Proposed Test of Relative Phase as Hidden Variable in Quantum Mechanics
NAVAL OBSERVATORY WASHINGTON DC
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We consider the possibility that the relative phase in quantum mechanics plays a role in determining measurement outcome and could therefore serve as a hidden variable. The Born rule for measurement equates the probability for a given outcome with the absolute square of the coefficient of the basis state, which by design removes the relative phase from the formulation. The value of this phase at the moment of measurement naturally averages out in an ensemble, which would prevent any dependence from being observed, and we show that conventional frequency-spectroscopy measurements on discrete quantum systems cannot be imposed at a specific phase due to a straightforward uncertainty relation. We lay out general conditions for imposing measurements at a specific value of the relative phase so that the possibility of its role as a hidden variable can be tested, and we discuss implementation for the specific case of an atomic two-state system with laser-induced fluorescence for measurement.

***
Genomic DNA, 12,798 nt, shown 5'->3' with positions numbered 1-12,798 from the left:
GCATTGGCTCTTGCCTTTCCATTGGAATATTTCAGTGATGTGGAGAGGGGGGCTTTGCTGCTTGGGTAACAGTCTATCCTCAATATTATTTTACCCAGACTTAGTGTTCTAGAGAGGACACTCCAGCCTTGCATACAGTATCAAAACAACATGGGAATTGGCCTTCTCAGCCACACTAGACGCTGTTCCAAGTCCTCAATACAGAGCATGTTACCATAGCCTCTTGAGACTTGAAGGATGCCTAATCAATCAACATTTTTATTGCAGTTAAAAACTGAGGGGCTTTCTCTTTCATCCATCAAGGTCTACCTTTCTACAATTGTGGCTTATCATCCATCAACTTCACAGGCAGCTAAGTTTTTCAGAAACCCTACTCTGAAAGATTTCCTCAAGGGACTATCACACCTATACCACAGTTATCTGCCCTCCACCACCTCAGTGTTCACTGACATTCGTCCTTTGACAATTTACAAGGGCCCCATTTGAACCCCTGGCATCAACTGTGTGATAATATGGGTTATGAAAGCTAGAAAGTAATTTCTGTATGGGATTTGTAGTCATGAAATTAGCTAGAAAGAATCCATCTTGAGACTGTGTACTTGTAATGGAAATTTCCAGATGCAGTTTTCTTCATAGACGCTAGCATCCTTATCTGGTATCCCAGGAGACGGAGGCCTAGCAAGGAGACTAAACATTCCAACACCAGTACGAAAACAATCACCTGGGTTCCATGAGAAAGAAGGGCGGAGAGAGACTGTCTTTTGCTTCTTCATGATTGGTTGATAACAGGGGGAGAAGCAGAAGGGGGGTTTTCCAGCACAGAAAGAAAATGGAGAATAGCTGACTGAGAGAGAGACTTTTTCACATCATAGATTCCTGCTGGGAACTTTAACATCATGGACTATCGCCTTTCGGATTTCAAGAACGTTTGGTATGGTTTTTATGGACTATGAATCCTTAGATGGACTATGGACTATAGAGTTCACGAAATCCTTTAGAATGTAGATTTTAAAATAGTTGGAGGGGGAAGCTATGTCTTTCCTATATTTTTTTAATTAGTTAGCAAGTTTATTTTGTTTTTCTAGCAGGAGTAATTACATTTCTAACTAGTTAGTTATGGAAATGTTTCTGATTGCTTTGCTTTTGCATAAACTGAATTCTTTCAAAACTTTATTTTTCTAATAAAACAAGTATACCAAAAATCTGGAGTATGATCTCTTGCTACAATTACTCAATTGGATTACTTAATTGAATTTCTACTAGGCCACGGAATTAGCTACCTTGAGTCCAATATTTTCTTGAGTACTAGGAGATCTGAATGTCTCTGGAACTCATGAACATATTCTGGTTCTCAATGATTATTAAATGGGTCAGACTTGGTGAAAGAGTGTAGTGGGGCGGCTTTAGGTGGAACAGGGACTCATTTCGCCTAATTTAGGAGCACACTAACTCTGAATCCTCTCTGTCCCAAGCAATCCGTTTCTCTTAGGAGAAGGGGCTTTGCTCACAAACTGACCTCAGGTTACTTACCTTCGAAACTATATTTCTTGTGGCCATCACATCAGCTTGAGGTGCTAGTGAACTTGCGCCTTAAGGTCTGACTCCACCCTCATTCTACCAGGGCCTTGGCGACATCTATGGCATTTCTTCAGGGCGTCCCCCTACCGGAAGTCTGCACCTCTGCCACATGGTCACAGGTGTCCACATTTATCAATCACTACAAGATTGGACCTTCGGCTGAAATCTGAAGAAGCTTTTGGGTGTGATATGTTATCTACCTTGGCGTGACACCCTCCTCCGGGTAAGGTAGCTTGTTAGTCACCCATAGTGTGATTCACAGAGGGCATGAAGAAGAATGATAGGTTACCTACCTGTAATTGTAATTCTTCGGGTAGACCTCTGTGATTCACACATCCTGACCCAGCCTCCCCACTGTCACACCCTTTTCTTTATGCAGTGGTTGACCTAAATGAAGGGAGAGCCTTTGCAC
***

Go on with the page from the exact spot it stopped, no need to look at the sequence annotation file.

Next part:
- Quantum Theory and Relativity